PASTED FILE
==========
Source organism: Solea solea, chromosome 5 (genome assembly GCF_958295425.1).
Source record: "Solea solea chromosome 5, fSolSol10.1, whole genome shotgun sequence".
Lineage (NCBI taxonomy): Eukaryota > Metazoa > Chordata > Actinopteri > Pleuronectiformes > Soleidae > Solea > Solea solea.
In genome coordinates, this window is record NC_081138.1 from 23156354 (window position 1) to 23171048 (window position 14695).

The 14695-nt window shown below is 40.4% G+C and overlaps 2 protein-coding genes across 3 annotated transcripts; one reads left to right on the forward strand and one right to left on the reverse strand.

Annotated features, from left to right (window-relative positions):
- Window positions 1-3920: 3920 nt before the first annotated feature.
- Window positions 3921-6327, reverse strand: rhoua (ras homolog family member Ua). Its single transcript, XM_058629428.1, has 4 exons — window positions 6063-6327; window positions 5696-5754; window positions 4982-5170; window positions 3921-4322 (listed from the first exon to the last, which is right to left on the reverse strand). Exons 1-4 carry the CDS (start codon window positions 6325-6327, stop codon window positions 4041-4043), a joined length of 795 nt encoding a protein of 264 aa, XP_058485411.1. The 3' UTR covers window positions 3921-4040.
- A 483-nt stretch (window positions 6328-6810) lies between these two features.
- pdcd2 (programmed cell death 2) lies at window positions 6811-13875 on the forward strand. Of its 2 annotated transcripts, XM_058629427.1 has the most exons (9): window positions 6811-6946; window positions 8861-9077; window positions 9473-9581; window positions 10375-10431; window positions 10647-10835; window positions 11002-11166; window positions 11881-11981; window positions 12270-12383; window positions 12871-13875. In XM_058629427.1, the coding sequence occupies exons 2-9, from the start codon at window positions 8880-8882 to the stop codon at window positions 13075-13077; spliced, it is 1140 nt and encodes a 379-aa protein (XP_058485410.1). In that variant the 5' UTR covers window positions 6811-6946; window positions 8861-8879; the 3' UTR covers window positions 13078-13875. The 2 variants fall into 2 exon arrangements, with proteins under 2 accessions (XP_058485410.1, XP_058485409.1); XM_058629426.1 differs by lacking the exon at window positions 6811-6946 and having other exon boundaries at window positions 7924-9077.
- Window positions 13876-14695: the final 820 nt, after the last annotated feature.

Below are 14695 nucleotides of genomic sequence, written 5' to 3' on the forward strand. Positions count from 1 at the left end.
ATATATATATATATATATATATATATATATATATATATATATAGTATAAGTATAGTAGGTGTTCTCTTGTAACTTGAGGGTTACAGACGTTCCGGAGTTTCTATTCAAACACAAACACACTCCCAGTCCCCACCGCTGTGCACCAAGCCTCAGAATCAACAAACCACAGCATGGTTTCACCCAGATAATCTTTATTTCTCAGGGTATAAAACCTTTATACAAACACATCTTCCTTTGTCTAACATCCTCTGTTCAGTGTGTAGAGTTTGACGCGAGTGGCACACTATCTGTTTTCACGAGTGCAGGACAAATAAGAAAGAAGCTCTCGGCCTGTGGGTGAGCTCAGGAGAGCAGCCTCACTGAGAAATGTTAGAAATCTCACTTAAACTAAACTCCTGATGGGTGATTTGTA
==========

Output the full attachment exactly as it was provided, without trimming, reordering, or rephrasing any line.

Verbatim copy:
Source organism: Solea solea, chromosome 5 (genome assembly GCF_958295425.1).
Source record: "Solea solea chromosome 5, fSolSol10.1, whole genome shotgun sequence".
Lineage (NCBI taxonomy): Eukaryota > Metazoa > Chordata > Actinopteri > Pleuronectiformes > Soleidae > Solea > Solea solea.
In genome coordinates, this window is record NC_081138.1 from 23156354 (window position 1) to 23171048 (window position 14695).

The 14695-nt window shown below is 40.4% G+C and overlaps 2 protein-coding genes across 3 annotated transcripts; one reads left to right on the forward strand and one right to left on the reverse strand.

Annotated features, from left to right (window-relative positions):
- Window positions 1-3920: 3920 nt before the first annotated feature.
- Window positions 3921-6327, reverse strand: rhoua (ras homolog family member Ua). Its single transcript, XM_058629428.1, has 4 exons — window positions 6063-6327; window positions 5696-5754; window positions 4982-5170; window positions 3921-4322 (listed from the first exon to the last, which is right to left on the reverse strand). Exons 1-4 carry the CDS (start codon window positions 6325-6327, stop codon window positions 4041-4043), a joined length of 795 nt encoding a protein of 264 aa, XP_058485411.1. The 3' UTR covers window positions 3921-4040.
- A 483-nt stretch (window positions 6328-6810) lies between these two features.
- pdcd2 (programmed cell death 2) lies at window positions 6811-13875 on the forward strand. Of its 2 annotated transcripts, XM_058629427.1 has the most exons (9): window positions 6811-6946; window positions 8861-9077; window positions 9473-9581; window positions 10375-10431; window positions 10647-10835; window positions 11002-11166; window positions 11881-11981; window positions 12270-12383; window positions 12871-13875. In XM_058629427.1, the coding sequence occupies exons 2-9, from the start codon at window positions 8880-8882 to the stop codon at window positions 13075-13077; spliced, it is 1140 nt and encodes a 379-aa protein (XP_058485410.1). In that variant the 5' UTR covers window positions 6811-6946; window positions 8861-8879; the 3' UTR covers window positions 13078-13875. The 2 variants fall into 2 exon arrangements, with proteins under 2 accessions (XP_058485410.1, XP_058485409.1); XM_058629426.1 differs by lacking the exon at window positions 6811-6946 and having other exon boundaries at window positions 7924-9077.
- Window positions 13876-14695: the final 820 nt, after the last annotated feature.

Below are 14695 nucleotides of genomic sequence, written 5' to 3' on the forward strand. Positions count from 1 at the left end.
ATATATATATATATATATATATATATATATATATATATATATAGTATAAGTATAGTAGGTGTTCTCTTGTAACTTGAGGGTTACAGACGTTCCGGAGTTTCTATTCAAACACAAACACACTCCCAGTCCCCACCGCTGTGCACCAAGCCTCAGAATCAACAAACCACAGCATGGTTTCACCCAGATAATCTTTATTTCTCAGGGTATAAAACCTTTATACAAACACATCTTCCTTTGTCTAACATCCTCTGTTCAGTGTGTAGAGTTTGACGCGAGTGGCACACTATCTGTTTTCACGAGTGCAGGACAAATAAGAAAGAAGCTCTCGGCCTGTGGGTGAGCTCAGGAGAGCAGCCTCACTGAGAAATGTTAGAAATCTCACTTAAACTAAACTCCTGATGGGTGATTTGTA